An important part of another program, Urbanbees, around discovery of wild bees, is reserved for education and training. School interventions, exhibitions, nature walks, lectures, nest box building workshops and professional training courses were organized to introduce wild bees to a wide audience: children, citizens, elected officials and professionals (green areas and farmers). Under the Urbanbees program, school-based interventions are programmed cycles. Different actions are proposed for students and children in Lyon metropolis. The program also offers a collection of resources for teachers (Urbanbees, 2014, teaching files and games).
Landscapes offer a fecund imagery in language learning. In Vooremaa Kodavere study landscape, heritage was celebrated on Cultural Landscape Day with the publication of Kodavere dialect study book: “Kodavere Uavits” is an ABC book of the local dialect was published for children in 2015. Much of the vocabulary in the book is landscape related, featuring both object and traditions/practices.
Through the Dartmoor Vision, a multi-agency, stakeholder-driven process is developing and achieving a vision of the Dartmoor landscape in the year 2030. To achieve a vision reliant on the continuation of traditional stone working, farming, and upland practices, the Dartmoor Vision collaborates with local and regional educational facilities, and farmers, to sustain through education and practice, the functioning of the landscape. In Romania, Pogany Havas is an association of local governments, NGOs, and businesses which supports traditional agriculture through training programs and study tours for farmers, as well as involving young people in the Life-School Program, which is an opportunity to learn new skills, get involved in the local community and environmental protection projects, and take part in study tours abroad.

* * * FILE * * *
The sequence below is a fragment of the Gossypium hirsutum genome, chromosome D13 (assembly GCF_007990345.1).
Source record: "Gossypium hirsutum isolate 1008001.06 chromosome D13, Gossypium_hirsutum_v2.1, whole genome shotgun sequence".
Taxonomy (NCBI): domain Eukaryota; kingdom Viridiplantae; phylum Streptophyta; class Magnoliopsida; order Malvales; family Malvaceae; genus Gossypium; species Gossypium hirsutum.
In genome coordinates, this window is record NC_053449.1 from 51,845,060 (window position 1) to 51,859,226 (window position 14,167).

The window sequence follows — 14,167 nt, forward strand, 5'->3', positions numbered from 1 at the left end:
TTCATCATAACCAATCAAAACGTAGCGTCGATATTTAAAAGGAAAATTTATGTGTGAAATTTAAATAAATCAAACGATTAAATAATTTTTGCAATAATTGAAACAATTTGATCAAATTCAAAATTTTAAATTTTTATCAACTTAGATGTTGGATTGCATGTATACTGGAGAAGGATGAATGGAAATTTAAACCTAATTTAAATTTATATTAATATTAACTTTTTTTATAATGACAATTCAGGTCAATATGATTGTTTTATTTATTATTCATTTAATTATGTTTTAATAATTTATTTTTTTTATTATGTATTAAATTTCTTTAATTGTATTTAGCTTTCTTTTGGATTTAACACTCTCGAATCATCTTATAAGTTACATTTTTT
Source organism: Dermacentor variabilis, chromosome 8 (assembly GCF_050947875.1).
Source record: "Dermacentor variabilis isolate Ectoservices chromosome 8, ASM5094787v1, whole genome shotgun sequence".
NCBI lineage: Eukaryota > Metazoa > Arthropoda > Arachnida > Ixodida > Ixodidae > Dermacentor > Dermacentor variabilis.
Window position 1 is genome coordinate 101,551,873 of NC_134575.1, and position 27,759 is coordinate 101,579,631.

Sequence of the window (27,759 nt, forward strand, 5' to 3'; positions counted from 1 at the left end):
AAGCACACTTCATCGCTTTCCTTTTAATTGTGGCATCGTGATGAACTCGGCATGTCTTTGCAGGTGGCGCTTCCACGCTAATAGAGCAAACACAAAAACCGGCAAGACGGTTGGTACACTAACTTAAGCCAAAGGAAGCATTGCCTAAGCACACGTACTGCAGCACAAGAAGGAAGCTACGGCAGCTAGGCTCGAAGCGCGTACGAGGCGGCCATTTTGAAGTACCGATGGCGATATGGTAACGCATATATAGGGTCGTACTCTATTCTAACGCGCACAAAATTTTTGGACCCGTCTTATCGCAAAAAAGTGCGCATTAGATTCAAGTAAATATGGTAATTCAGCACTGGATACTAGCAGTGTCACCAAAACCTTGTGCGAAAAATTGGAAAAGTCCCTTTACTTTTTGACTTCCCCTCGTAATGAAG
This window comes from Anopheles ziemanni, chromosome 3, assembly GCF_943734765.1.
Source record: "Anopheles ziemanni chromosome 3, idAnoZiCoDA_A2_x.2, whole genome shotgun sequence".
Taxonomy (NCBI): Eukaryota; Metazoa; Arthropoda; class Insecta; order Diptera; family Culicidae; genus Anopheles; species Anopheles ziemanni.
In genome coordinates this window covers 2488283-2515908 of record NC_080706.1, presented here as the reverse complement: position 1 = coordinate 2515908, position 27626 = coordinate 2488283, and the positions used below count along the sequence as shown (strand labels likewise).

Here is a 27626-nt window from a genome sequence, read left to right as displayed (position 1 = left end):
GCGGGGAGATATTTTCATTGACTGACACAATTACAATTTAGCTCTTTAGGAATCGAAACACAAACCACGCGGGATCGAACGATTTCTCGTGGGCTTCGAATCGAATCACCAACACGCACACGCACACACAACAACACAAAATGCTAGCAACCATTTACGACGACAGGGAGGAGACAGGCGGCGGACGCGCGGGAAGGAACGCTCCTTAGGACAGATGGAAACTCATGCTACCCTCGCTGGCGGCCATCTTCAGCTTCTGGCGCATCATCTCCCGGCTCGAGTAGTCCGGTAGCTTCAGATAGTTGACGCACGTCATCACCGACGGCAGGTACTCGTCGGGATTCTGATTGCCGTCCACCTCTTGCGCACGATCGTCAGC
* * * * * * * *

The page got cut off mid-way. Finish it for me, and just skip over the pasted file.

The Grand Parc Miribel Jonage, other HERCULES study landscape, has built a new educational environmental center L’îloz’, that organizes from spring several events around the discovery of the river Rhône and associated natural areas, on vegetable growth in the local garden, and on wild food discovery.
All these examples are elements to illustrate how the link between landscapes and education system helps strengthen the attractiveness of the area by developing heritage, social cohesion through inter-generational exchanges, well-being by the practice of educational outdoor activities, learning about the responsible use of resources and environmental protection, and resilience in the transmission of knowledge to future generations.